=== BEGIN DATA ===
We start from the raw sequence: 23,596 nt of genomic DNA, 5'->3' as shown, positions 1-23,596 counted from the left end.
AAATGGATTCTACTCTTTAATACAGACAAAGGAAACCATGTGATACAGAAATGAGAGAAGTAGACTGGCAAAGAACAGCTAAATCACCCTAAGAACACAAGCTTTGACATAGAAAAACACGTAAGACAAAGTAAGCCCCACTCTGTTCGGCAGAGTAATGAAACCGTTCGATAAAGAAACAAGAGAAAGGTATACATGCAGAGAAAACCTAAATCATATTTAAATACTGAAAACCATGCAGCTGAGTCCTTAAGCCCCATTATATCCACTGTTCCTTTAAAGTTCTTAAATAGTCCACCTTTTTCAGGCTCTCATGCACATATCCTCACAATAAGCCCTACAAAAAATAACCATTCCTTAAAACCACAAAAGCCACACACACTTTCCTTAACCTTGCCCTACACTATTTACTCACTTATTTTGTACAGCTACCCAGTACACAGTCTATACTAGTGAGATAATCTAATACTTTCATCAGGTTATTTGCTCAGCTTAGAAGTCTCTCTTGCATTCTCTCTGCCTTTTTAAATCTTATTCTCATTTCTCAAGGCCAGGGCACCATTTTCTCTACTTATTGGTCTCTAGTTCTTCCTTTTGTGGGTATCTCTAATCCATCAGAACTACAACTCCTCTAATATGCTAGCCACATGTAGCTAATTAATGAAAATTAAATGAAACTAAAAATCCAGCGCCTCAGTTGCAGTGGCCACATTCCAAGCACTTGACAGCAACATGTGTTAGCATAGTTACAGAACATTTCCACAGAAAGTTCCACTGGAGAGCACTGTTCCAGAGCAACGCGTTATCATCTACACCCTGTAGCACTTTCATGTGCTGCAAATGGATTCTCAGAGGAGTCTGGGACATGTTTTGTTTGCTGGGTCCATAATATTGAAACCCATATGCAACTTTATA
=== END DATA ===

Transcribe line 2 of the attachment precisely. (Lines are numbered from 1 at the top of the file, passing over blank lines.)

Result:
AAATGGATTCTACTCTTTAATACAGACAAAGGAAACCATGTGATACAGAAATGAGAGAAGTAGACTGGCAAAGAACAGCTAAATCACCCTAAGAACACAAGCTTTGACATAGAAAAACACGTAAGACAAAGTAAGCCCCACTCTGTTCGGCAGAGTAATGAAACCGTTCGATAAAGAAACAAGAGAAAGGTATACATGCAGAGAAAACCTAAATCATATTTAAATACTGAAAACCATGCAGCTGAGTCCTTAAGCCCCATTATATCCACTGTTCCTTTAAAGTTCTTAAATAGTCCACCTTTTTCAGGCTCTCATGCACATATCCTCACAATAAGCCCTACAAAAAATAACCATTCCTTAAAACCACAAAAGCCACACACACTTTCCTTAACCTTGCCCTACACTATTTACTCACTTATTTTGTACAGCTACCCAGTACACAGTCTATACTAGTGAGATAATCTAATACTTTCATCAGGTTATTTGCTCAGCTTAGAAGTCTCTCTTGCATTCTCTCTGCCTTTTTAAATCTTATTCTCATTTCTCAAGGCCAGGGCACCATTTTCTCTACTTATTGGTCTCTAGTTCTTCCTTTTGTGGGTATCTCTAATCCATCAGAACTACAACTCCTCTAATATGCTAGCCACATGTAGCTAATTAATGAAAATTAAATGAAACTAAAAATCCAGCGCCTCAGTTGCAGTGGCCACATTCCAAGCACTTGACAGCAACATGTGTTAGCATAGTTACAGAACATTTCCACAGAAAGTTCCACTGGAGAGCACTGTTCCAGAGCAACGCGTTATCATCTACACCCTGTAGCACTTTCATGTGCTGCAAATGGATTCTCAGAGGAGTCTGGGACATGTTTTGTTTGCTGGGTCCATAATATTGAAACCCATATGCAACTTTATA